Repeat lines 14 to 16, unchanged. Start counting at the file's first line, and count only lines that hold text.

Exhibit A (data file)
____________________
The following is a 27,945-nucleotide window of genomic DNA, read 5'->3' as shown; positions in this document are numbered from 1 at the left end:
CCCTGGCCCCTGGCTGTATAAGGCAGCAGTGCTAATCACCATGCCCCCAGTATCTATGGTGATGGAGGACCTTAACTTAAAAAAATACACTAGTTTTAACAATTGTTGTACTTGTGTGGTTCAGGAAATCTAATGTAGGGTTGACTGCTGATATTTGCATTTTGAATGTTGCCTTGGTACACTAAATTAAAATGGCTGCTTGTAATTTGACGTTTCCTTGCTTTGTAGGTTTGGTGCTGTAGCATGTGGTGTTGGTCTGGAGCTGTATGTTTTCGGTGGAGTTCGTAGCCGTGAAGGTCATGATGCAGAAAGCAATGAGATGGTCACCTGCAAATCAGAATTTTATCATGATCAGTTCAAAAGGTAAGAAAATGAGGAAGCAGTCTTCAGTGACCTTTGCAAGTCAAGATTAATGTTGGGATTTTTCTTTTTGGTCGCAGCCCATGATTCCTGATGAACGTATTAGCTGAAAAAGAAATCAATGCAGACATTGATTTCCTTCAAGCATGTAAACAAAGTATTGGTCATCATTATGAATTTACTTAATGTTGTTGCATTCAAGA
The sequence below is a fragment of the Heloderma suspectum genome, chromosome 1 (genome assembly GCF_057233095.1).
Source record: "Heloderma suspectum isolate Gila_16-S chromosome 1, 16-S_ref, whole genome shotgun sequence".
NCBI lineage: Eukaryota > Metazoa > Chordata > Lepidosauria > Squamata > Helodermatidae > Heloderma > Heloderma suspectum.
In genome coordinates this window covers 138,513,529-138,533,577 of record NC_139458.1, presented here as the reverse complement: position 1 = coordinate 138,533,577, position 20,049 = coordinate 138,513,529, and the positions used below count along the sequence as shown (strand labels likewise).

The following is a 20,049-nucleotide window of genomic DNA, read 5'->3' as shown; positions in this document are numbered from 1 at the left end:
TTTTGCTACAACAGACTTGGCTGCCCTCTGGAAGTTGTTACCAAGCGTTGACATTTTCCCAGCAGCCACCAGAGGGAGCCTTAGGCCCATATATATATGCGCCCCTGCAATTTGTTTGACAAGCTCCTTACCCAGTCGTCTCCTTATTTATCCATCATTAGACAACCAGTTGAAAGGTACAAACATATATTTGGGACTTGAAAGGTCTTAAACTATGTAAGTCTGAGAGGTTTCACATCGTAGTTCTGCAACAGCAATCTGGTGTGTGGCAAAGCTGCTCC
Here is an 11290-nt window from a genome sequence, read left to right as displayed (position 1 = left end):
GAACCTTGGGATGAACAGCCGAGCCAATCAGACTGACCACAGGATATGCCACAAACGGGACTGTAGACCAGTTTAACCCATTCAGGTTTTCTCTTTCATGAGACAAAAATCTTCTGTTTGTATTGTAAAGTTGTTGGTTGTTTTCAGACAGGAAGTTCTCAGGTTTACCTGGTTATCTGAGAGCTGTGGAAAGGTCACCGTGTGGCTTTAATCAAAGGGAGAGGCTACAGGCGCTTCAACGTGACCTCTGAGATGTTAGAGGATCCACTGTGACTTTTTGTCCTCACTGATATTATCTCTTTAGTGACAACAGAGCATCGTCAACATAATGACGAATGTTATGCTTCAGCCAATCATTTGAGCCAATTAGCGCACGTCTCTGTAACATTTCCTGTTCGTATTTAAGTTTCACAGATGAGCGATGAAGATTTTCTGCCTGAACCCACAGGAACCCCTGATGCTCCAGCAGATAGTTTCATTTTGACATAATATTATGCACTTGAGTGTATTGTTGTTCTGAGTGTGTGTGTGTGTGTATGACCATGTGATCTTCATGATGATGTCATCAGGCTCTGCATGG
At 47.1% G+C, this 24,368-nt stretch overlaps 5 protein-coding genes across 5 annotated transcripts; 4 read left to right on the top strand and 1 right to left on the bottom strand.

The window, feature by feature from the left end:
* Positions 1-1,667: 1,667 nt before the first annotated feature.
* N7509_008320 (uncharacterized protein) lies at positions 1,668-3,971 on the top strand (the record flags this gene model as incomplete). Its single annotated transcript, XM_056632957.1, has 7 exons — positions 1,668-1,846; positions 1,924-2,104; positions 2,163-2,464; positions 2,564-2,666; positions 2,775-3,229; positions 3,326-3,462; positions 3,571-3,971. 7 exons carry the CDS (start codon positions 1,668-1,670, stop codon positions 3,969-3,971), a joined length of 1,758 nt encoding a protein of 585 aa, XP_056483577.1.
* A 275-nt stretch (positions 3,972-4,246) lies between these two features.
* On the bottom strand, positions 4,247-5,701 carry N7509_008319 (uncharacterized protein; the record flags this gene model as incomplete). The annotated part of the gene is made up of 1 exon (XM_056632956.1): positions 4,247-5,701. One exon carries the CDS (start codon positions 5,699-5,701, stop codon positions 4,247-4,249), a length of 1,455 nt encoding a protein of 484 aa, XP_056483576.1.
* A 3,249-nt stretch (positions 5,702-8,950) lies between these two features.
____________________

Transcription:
* N7509_008320 (uncharacterized protein) lies at positions 1,668-3,971 on the top strand (the record flags this gene model as incomplete). Its single annotated transcript, XM_056632957.1, has 7 exons — positions 1,668-1,846; positions 1,924-2,104; positions 2,163-2,464; positions 2,564-2,666; positions 2,775-3,229; positions 3,326-3,462; positions 3,571-3,971. 7 exons carry the CDS (start codon positions 1,668-1,670, stop codon positions 3,969-3,971), a joined length of 1,758 nt encoding a protein of 585 aa, XP_056483577.1.
* A 275-nt stretch (positions 3,972-4,246) lies between these two features.
* On the bottom strand, positions 4,247-5,701 carry N7509_008319 (uncharacterized protein; the record flags this gene model as incomplete). The annotated part of the gene is made up of 1 exon (XM_056632956.1): positions 4,247-5,701. One exon carries the CDS (start codon positions 5,699-5,701, stop codon positions 4,247-4,249), a length of 1,455 nt encoding a protein of 484 aa, XP_056483576.1.